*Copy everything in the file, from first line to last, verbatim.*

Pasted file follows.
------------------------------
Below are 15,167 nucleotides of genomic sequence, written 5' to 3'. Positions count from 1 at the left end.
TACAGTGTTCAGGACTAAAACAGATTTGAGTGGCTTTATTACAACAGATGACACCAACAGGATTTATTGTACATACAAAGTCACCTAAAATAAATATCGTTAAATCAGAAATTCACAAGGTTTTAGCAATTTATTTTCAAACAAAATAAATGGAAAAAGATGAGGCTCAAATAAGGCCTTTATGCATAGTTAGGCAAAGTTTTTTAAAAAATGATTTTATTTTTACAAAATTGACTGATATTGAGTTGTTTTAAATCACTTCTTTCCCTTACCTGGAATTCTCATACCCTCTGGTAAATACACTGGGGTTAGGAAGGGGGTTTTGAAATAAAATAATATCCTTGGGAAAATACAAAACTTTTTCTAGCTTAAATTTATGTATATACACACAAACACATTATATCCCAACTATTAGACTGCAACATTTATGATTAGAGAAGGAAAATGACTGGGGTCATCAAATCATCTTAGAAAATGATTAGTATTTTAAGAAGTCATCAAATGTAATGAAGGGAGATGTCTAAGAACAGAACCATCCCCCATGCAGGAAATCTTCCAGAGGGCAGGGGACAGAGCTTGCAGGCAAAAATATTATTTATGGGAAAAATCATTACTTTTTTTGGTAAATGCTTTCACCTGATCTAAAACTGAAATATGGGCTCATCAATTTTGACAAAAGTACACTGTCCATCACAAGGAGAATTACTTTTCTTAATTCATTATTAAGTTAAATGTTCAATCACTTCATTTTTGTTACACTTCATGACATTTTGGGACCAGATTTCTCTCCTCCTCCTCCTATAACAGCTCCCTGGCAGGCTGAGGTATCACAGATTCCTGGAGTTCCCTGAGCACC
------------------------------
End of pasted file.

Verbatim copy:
Below are 15,167 nucleotides of genomic sequence, written 5' to 3'. Positions count from 1 at the left end.
TACAGTGTTCAGGACTAAAACAGATTTGAGTGGCTTTATTACAACAGATGACACCAACAGGATTTATTGTACATACAAAGTCACCTAAAATAAATATCGTTAAATCAGAAATTCACAAGGTTTTAGCAATTTATTTTCAAACAAAATAAATGGAAAAAGATGAGGCTCAAATAAGGCCTTTATGCATAGTTAGGCAAAGTTTTTTAAAAAATGATTTTATTTTTACAAAATTGACTGATATTGAGTTGTTTTAAATCACTTCTTTCCCTTACCTGGAATTCTCATACCCTCTGGTAAATACACTGGGGTTAGGAAGGGGGTTTTGAAATAAAATAATATCCTTGGGAAAATACAAAACTTTTTCTAGCTTAAATTTATGTATATACACACAAACACATTATATCCCAACTATTAGACTGCAACATTTATGATTAGAGAAGGAAAATGACTGGGGTCATCAAATCATCTTAGAAAATGATTAGTATTTTAAGAAGTCATCAAATGTAATGAAGGGAGATGTCTAAGAACAGAACCATCCCCCATGCAGGAAATCTTCCAGAGGGCAGGGGACAGAGCTTGCAGGCAAAAATATTATTTATGGGAAAAATCATTACTTTTTTTGGTAAATGCTTTCACCTGATCTAAAACTGAAATATGGGCTCATCAATTTTGACAAAAGTACACTGTCCATCACAAGGAGAATTACTTTTCTTAATTCATTATTAAGTTAAATGTTCAATCACTTCATTTTTGTTACACTTCATGACATTTTGGGACCAGATTTCTCTCCTCCTCCTCCTATAACAGCTCCCTGGCAGGCTGAGGTATCACAGATTCCTGGAGTTCCCTGAGCACC